On your tour of Hiroshima, visit the heritage sites and amazing landscapes of this district that rose from the ashes of World War II. Visit the Hiroshima Peace Memorial Museum, a monument erected in remembrance of the devastation and the lives lost in the bomb attack. The adjacent Peace Park, built near the hypocentre of the blast, is dedicated to the hope of a lasting peace. The moving “Statue of Mother and Child in the Storm” created by sculptor Hongo Shin stands along Peace Boulevard, depicting a mother cradling an infant and lifting another child clinging to her back, expressing the city’s continued advocacy for the total abolition of nuclear weapons. The Memorial Cenotaph is a monument containing the names of the dead.
The Peace Park was built around the bombed ruins of the Hiroshima Prefectural Industrial Promotion Hall, which is now known as the Genbaku (A-Bomb) Dome and left untouched to serve as a memorial.
Visit the island of Miyajima (“Shrine Island”) less than an hour off the coast of Hiroshima. Miyajima’s real name is Itsukushima, which Buddhist monk Kobo Daishi (Kukai) established as an ascetic site for the Shingon sect of Buddhism in the 8th Century. In 1643, a Confucian scholar, Shunsai Hayashi, travelled around Japan on foot and called Miyajima one of the “Three Most Scenic Spots in Japan”. His high praise remains accurate. Miyajima is famous for the UNESCO World Heritage site of Itsukushima-jinja, featuring the floating torii gate: the red torii (shrine gate) appears to float on the water at high tide.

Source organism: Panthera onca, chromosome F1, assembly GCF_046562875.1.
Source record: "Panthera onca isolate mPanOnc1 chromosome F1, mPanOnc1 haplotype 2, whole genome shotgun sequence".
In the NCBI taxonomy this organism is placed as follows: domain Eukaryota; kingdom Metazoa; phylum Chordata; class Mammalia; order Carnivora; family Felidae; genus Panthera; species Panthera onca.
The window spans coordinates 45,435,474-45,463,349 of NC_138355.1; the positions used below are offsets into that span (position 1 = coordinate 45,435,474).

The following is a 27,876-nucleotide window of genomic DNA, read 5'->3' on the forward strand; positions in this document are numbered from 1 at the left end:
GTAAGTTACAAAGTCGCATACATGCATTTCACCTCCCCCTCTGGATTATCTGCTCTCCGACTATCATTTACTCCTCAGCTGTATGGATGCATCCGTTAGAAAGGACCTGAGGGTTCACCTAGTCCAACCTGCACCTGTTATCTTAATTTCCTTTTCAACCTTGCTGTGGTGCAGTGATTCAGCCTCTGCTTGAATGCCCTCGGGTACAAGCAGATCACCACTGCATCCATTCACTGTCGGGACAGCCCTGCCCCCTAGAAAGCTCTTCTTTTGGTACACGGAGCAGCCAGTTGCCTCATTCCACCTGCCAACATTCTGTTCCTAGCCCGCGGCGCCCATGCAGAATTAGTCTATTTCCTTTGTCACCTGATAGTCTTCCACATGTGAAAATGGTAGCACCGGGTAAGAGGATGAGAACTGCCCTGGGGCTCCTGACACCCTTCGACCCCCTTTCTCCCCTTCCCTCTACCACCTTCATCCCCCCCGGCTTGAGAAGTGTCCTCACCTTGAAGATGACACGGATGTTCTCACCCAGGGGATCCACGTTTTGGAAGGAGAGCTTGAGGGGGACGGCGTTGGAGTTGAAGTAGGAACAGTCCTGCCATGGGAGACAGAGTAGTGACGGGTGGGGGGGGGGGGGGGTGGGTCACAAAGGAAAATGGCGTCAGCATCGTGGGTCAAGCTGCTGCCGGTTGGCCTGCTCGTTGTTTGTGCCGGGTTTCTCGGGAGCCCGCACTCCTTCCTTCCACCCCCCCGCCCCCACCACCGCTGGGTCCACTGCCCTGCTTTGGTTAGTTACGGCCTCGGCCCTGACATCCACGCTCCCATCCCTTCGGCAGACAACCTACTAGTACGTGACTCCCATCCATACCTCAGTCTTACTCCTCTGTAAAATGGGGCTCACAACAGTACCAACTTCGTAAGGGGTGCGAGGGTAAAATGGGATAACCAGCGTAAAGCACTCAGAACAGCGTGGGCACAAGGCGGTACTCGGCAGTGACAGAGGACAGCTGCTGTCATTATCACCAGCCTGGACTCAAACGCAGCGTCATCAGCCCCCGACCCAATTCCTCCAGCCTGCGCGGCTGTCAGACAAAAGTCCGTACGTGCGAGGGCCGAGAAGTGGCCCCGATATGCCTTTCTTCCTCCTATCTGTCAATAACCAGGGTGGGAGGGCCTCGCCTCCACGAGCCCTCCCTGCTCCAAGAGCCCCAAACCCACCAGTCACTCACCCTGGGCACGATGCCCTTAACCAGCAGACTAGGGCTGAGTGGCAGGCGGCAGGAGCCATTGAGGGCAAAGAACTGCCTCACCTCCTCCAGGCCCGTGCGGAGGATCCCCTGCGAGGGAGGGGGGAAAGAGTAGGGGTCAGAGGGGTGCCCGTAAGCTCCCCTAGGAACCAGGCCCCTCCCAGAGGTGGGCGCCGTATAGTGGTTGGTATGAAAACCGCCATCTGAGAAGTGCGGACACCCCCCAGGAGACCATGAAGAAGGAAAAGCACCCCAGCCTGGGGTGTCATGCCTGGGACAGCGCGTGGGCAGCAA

Visit Shukkei-en Garden (“shrunken-scenery garden”), which replicates the traditional aesthetics of Japanese gardens in miniature, and the magnificent Hiroshima Castle. Hiroshima Castle was constructed in the 1590s, but destroyed by the atomic bombing in 1945. The castle we see today was a replica of the original, constructed in 1958.
In the Shukkei-en Garden, you can walk around the area and be amazed at the “shrunken” landscape, complete with small mountains and forests.
You can travel from Hiroshima to other cities by train, taking in the heritage sites in Kyoto and the Meiji Shrine in Tokyo. Like in other cities in Japan, Hiroshima has a variety of accommodation for travellers; you can stay at a five-star hotel or a traditional Japanese inn called a ryokan, which typically has tatami mats (woven straw mats) as flooring and futon for a bed.
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